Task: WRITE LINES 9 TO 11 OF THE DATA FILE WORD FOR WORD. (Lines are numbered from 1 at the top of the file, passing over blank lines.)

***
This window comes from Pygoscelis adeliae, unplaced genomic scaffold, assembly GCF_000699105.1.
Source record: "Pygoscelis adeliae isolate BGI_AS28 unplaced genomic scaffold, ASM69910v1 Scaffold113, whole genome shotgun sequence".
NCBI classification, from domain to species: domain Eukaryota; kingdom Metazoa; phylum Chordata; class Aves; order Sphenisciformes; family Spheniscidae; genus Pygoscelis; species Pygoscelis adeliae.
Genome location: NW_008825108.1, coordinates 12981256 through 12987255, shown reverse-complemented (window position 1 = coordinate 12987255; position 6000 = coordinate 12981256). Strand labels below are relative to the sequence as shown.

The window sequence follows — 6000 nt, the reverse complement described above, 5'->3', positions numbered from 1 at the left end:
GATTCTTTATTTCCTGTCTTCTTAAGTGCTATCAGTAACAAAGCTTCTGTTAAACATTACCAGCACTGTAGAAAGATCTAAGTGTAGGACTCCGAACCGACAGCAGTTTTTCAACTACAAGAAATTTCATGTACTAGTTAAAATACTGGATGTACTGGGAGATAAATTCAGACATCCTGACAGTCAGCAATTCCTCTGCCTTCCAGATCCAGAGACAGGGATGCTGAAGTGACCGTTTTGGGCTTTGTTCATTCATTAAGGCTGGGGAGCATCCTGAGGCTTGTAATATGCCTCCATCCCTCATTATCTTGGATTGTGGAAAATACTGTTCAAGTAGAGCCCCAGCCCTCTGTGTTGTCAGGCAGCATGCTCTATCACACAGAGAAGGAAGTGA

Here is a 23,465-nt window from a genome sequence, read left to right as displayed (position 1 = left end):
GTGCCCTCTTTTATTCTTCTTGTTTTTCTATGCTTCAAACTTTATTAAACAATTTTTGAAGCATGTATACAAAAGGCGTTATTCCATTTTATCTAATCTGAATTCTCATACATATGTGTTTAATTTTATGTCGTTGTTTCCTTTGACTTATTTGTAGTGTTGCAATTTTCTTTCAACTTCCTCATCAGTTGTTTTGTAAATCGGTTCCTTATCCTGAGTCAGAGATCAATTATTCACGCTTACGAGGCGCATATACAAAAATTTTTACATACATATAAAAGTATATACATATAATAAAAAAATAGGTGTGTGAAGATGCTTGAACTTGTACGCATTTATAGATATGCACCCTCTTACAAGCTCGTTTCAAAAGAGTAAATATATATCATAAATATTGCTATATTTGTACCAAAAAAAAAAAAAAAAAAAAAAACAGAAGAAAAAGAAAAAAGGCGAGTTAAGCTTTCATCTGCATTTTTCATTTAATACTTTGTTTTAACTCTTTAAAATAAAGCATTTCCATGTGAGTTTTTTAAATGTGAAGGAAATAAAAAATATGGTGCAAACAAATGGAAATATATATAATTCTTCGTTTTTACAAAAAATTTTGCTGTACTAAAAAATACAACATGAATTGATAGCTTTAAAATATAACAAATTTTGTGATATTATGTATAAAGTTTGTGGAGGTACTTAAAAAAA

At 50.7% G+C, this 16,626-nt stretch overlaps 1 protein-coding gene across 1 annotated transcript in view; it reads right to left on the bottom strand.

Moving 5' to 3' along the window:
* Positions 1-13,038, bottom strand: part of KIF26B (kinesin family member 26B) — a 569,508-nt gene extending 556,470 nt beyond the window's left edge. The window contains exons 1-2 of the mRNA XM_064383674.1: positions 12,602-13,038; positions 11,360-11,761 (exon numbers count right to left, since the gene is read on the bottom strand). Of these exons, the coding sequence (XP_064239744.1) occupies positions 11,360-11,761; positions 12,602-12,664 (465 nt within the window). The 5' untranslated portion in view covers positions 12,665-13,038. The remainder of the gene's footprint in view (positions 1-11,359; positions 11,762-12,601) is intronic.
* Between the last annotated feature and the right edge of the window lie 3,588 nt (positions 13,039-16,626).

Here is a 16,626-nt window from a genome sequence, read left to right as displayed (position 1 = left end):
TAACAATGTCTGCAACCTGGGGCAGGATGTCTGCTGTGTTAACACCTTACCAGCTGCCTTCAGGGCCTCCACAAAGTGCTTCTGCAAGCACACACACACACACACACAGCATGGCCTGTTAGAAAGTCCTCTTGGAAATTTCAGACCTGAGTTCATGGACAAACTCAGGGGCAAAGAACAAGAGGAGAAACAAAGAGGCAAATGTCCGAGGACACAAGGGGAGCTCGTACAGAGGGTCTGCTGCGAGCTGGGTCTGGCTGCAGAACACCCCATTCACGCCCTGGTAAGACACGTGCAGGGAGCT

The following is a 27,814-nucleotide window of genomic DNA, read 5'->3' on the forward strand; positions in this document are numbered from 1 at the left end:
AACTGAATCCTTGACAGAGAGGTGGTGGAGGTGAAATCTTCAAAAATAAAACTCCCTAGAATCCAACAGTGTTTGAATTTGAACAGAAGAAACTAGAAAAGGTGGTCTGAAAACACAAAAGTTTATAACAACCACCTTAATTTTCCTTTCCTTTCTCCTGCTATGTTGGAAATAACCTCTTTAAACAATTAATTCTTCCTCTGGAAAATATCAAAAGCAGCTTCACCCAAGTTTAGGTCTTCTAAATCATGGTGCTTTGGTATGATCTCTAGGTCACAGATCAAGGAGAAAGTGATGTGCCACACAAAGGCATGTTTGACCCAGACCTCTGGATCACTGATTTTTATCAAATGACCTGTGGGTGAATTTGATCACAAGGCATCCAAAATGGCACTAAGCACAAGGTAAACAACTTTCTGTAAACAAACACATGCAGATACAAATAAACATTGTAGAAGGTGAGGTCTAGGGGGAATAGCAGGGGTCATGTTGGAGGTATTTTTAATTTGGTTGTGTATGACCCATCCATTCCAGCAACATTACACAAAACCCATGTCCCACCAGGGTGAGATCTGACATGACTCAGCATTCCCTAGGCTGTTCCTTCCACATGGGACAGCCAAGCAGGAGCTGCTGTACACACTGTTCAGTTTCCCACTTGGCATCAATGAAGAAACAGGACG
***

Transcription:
At 50.7% G+C, this 16,626-nt stretch overlaps 1 protein-coding gene across 1 annotated transcript in view; it reads right to left on the bottom strand.

Moving 5' to 3' along the window:
* Positions 1-13,038, bottom strand: part of KIF26B (kinesin family member 26B) — a 569,508-nt gene extending 556,470 nt beyond the window's left edge. The window contains exons 1-2 of the mRNA XM_064383674.1: positions 12,602-13,038; positions 11,360-11,761 (exon numbers count right to left, since the gene is read on the bottom strand). Of these exons, the coding sequence (XP_064239744.1) occupies positions 11,360-11,761; positions 12,602-12,664 (465 nt within the window). The 5' untranslated portion in view covers positions 12,665-13,038. The remainder of the gene's footprint in view (positions 1-11,359; positions 11,762-12,601) is intronic.